How Eileen Fisher Makes Environmentally-Friendly Fashion

Eileen Fisher

Eileen Fisher on building her brand on sustainability and the dangers of “fast fashion”

Fashion contributes to about 10 percent of global emissions — and uses more energy than aviation and shipping combined. Enter Eileen Fisher. Ever since she created her company back in 1984, sustainability has been part of her bottom line. That dedication has only increased as the company has matured.

Eileen spoke to Wake-Up Call about sustainability as a main pillar of her brand, her thoughts on “fast fashion,” and how she thinks the industry needs to band together to help the environment.

Wake-Up Call: Eileen Fisher has been sustainable before being sustainable was cool. Tell us why you decided to make this a priority for the brand all the way back in 1984?

Eileen Fisher: It was in my blood from the very beginning — the whole idea was that clothes should be timeless. I hated to throw things away, and I was inspired by the Kimono, which is a garment that people in Japan have worn for over 1,000 years and is such a simple shape. That shape really inspired me, and I wanted to design really simple things. The simpler something is the more things it goes with, the longer you wear it, the longer it lasts in your wardrobe. That is something that is core for us, along with good quality materials. So that is embedded in the design itself.

For years we focused on natural fibers — these are fibers that break down naturally in the environment. The problem we found later is that there were many pesticides and chemicals used in the dyeing process. As we became more committed to environmentalism as a core value of the company, we hired someone to head social consciousness. About six or seven years ago, we decided that by 2020 we wanted Eileen Fisher to be 100 percent sustainable: working inch by inch, seed by seed, farmer by farmer. Unfortunately, we learned that’s not exactly doable, because clothing production will always require energy use and nobody has conquered those issues yet. But we ended up laying out what our sustainability goals were. That included using eco-preferred materials and all organic cotton and linens.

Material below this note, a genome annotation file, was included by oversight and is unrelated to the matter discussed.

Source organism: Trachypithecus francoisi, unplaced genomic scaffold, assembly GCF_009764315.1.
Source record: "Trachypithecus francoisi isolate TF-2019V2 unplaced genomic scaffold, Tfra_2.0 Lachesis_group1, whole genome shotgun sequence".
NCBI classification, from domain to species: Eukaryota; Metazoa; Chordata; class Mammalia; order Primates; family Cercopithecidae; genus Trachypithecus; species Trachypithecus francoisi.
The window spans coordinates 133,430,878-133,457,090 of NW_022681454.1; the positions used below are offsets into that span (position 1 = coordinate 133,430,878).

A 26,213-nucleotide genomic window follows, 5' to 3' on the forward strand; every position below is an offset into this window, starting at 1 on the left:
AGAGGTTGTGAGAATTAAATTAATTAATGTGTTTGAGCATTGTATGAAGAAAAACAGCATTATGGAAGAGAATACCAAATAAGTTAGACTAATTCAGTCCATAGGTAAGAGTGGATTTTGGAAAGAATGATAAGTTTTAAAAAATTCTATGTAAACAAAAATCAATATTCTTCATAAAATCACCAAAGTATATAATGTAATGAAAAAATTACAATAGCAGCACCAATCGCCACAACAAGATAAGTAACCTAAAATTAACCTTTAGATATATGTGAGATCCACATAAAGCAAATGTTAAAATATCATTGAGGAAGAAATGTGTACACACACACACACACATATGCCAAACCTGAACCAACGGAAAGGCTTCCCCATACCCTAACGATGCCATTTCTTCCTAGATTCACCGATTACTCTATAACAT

What plans do you have going forward to continue your goal of keeping the brand as environmentally friendly as possible?

We made tons of progress in the past decade, but we didn’t get to exactly where we wanted. So when we hit 2020, we reported on where we were and laid out another round of goals for 2030. Now, we’re aiming to figure out ways we can actually have a positive impact on the environment, rather than just getting rid of what’s bad or harmful in our production process. Can we clean the water we’re using as we go? Some of our factories already do that — how can we do more of that? We also want to work with other brands because this is a big industry and it needs to change in so many ways. And we can’t do it alone.

Cotton uses a vast amount of water and it’s still the most used material. The dye process takes a lot of water as well. It’s possible to produce clothes without using as much water, and we’re doing that as much as we can. We have close-loop technology now to recycle and reuse water, but not many factories are doing that. We helped one of our factories years ago change over its dye process to be Bluesign certified, which is much less toxic. At that time, which was ten or fifteen years ago, they were having trouble getting other clients who would pay the premium that came with that. So the connection is so important. We’re connected with other brands like Patagonia who are also trying to do this work and do things better. But as customers become more aware, there’s reason for hope.